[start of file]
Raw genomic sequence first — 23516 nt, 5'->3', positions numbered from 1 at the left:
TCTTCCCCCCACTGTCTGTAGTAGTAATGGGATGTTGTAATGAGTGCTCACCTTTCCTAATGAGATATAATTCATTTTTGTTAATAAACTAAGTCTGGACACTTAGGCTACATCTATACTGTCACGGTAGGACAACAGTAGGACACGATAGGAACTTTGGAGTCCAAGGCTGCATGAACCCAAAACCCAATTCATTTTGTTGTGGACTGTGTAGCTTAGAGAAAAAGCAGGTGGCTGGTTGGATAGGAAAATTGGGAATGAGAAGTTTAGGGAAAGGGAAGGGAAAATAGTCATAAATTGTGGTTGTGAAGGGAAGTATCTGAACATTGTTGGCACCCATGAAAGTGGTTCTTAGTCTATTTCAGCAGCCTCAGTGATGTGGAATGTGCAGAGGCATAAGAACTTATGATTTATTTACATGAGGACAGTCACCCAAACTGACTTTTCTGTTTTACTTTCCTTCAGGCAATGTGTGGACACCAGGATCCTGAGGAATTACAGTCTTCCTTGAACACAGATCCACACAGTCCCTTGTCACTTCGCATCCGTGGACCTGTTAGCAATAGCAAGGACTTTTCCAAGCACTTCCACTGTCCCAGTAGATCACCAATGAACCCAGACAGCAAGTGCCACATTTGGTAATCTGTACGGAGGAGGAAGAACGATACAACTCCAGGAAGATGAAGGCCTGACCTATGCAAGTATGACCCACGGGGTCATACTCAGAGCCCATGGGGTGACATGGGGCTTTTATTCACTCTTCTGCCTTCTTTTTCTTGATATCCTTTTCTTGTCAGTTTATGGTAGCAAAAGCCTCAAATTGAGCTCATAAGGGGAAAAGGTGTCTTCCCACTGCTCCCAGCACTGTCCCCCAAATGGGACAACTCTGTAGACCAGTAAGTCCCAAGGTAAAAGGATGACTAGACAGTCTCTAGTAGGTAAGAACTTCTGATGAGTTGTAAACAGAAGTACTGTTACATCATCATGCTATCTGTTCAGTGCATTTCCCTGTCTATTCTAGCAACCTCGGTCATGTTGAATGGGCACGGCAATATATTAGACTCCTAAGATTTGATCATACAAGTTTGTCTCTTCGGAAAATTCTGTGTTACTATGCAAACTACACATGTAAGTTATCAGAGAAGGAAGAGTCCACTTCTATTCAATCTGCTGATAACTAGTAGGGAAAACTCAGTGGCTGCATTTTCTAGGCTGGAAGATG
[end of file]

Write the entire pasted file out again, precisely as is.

Raw genomic sequence first — 23516 nt, 5'->3', positions numbered from 1 at the left:
TCTTCCCCCCACTGTCTGTAGTAGTAATGGGATGTTGTAATGAGTGCTCACCTTTCCTAATGAGATATAATTCATTTTTGTTAATAAACTAAGTCTGGACACTTAGGCTACATCTATACTGTCACGGTAGGACAACAGTAGGACACGATAGGAACTTTGGAGTCCAAGGCTGCATGAACCCAAAACCCAATTCATTTTGTTGTGGACTGTGTAGCTTAGAGAAAAAGCAGGTGGCTGGTTGGATAGGAAAATTGGGAATGAGAAGTTTAGGGAAAGGGAAGGGAAAATAGTCATAAATTGTGGTTGTGAAGGGAAGTATCTGAACATTGTTGGCACCCATGAAAGTGGTTCTTAGTCTATTTCAGCAGCCTCAGTGATGTGGAATGTGCAGAGGCATAAGAACTTATGATTTATTTACATGAGGACAGTCACCCAAACTGACTTTTCTGTTTTACTTTCCTTCAGGCAATGTGTGGACACCAGGATCCTGAGGAATTACAGTCTTCCTTGAACACAGATCCACACAGTCCCTTGTCACTTCGCATCCGTGGACCTGTTAGCAATAGCAAGGACTTTTCCAAGCACTTCCACTGTCCCAGTAGATCACCAATGAACCCAGACAGCAAGTGCCACATTTGGTAATCTGTACGGAGGAGGAAGAACGATACAACTCCAGGAAGATGAAGGCCTGACCTATGCAAGTATGACCCACGGGGTCATACTCAGAGCCCATGGGGTGACATGGGGCTTTTATTCACTCTTCTGCCTTCTTTTTCTTGATATCCTTTTCTTGTCAGTTTATGGTAGCAAAAGCCTCAAATTGAGCTCATAAGGGGAAAAGGTGTCTTCCCACTGCTCCCAGCACTGTCCCCCAAATGGGACAACTCTGTAGACCAGTAAGTCCCAAGGTAAAAGGATGACTAGACAGTCTCTAGTAGGTAAGAACTTCTGATGAGTTGTAAACAGAAGTACTGTTACATCATCATGCTATCTGTTCAGTGCATTTCCCTGTCTATTCTAGCAACCTCGGTCATGTTGAATGGGCACGGCAATATATTAGACTCCTAAGATTTGATCATACAAGTTTGTCTCTTCGGAAAATTCTGTGTTACTATGCAAACTACACATGTAAGTTATCAGAGAAGGAAGAGTCCACTTCTATTCAATCTGCTGATAACTAGTAGGGAAAACTCAGTGGCTGCATTTTCTAGGCTGGAAGATG